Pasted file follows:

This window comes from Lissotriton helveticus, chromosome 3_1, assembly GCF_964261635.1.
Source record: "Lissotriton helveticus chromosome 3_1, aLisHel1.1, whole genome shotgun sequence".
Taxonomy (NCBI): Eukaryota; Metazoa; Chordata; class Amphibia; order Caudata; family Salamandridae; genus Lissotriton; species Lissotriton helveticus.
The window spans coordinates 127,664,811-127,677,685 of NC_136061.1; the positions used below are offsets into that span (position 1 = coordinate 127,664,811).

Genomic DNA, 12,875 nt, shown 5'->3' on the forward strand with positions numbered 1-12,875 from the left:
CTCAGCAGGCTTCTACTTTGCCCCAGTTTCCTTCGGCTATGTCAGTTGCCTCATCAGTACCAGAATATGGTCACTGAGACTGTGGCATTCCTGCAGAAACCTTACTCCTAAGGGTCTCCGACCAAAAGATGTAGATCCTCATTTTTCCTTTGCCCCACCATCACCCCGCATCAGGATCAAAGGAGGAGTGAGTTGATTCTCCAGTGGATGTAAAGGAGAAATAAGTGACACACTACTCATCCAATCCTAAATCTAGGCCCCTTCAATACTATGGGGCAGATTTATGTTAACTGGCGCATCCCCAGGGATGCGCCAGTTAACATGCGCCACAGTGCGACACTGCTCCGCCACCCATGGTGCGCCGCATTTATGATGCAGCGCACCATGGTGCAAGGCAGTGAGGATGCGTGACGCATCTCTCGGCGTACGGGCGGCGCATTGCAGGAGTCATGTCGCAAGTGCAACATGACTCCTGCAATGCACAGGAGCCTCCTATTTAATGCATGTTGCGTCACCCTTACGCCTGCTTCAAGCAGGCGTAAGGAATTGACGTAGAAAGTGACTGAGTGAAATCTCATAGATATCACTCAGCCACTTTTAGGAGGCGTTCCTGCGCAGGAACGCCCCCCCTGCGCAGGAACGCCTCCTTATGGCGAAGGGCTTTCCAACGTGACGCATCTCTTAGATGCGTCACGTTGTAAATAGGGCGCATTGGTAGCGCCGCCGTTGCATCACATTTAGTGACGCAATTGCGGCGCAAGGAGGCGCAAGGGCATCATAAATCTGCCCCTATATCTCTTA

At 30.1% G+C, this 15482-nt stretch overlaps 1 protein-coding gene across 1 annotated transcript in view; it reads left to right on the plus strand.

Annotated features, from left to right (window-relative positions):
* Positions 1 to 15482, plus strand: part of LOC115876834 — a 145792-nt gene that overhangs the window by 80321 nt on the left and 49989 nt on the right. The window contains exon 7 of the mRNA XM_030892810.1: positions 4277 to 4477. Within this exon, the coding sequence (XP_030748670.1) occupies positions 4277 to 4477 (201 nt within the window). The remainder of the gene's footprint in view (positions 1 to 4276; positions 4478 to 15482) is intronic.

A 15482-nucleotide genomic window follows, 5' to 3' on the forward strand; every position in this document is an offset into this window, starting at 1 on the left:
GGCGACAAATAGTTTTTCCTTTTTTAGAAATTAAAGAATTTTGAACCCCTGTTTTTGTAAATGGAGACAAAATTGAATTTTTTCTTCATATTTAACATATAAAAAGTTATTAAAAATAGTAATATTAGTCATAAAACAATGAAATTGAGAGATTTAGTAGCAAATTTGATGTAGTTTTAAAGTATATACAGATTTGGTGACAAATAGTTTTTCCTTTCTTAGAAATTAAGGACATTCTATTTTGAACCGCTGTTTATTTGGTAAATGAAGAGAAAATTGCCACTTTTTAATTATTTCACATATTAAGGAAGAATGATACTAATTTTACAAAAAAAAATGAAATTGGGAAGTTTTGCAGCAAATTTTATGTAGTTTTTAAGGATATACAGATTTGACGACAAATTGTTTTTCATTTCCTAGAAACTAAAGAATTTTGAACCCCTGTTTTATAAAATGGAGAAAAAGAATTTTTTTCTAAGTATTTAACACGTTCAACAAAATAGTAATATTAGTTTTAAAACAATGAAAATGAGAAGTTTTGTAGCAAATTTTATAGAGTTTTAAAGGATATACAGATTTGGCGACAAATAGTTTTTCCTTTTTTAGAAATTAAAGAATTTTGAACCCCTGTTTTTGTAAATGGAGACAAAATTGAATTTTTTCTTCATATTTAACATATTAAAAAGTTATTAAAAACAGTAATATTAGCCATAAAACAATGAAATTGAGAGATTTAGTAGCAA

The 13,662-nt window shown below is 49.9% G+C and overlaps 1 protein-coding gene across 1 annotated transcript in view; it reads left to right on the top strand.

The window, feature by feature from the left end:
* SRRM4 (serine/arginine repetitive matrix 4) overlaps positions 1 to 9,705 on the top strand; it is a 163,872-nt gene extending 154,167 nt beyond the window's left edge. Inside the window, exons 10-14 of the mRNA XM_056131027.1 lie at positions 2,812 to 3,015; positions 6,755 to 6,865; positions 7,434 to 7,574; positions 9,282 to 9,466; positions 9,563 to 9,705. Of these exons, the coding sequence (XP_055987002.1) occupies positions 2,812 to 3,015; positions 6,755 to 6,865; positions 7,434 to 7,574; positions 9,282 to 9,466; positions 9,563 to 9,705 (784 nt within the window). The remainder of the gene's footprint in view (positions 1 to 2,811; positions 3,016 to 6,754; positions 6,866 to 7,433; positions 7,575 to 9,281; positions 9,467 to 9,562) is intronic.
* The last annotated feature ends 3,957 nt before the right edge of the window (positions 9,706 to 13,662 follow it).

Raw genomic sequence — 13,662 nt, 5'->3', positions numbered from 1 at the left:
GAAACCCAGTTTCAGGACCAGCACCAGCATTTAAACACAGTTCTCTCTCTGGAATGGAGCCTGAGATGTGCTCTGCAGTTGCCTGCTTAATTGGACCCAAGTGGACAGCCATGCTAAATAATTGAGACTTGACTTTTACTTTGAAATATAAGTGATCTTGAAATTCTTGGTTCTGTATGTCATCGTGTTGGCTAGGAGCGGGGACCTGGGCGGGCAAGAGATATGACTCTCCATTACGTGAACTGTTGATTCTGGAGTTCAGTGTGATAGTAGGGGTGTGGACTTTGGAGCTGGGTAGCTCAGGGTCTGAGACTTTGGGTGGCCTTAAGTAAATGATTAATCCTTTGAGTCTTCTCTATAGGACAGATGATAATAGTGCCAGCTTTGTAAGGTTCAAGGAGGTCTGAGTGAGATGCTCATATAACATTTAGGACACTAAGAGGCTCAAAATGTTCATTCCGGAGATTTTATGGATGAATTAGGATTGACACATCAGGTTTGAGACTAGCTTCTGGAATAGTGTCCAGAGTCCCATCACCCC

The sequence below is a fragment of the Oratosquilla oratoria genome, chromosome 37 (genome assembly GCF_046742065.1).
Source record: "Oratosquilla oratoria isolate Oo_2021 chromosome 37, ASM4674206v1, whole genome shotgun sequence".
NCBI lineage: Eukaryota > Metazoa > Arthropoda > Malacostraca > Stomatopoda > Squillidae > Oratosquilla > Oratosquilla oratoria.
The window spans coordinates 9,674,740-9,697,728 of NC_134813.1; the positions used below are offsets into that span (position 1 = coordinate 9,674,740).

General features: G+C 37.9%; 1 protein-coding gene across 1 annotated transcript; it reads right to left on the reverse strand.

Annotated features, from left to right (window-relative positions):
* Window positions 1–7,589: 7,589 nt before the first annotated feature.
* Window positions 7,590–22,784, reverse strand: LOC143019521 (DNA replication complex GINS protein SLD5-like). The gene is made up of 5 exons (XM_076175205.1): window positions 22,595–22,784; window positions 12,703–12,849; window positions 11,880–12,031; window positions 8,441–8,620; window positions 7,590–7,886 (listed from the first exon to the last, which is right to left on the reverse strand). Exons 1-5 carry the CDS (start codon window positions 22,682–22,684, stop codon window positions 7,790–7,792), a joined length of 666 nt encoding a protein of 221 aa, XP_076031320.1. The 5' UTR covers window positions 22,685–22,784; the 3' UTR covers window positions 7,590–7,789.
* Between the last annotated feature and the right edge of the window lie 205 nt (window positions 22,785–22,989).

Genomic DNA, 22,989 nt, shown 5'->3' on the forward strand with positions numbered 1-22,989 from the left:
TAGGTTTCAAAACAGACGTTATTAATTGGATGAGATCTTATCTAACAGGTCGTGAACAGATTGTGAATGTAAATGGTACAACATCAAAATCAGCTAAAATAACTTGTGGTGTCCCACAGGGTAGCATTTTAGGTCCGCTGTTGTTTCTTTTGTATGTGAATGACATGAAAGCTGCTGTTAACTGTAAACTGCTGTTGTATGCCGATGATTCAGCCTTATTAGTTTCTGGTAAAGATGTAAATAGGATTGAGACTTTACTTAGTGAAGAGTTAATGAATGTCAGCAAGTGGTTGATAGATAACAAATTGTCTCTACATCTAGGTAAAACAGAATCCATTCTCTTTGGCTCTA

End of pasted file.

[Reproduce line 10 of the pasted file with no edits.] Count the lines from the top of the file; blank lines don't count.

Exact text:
A 15482-nucleotide genomic window follows, 5' to 3' on the forward strand; every position in this document is an offset into this window, starting at 1 on the left: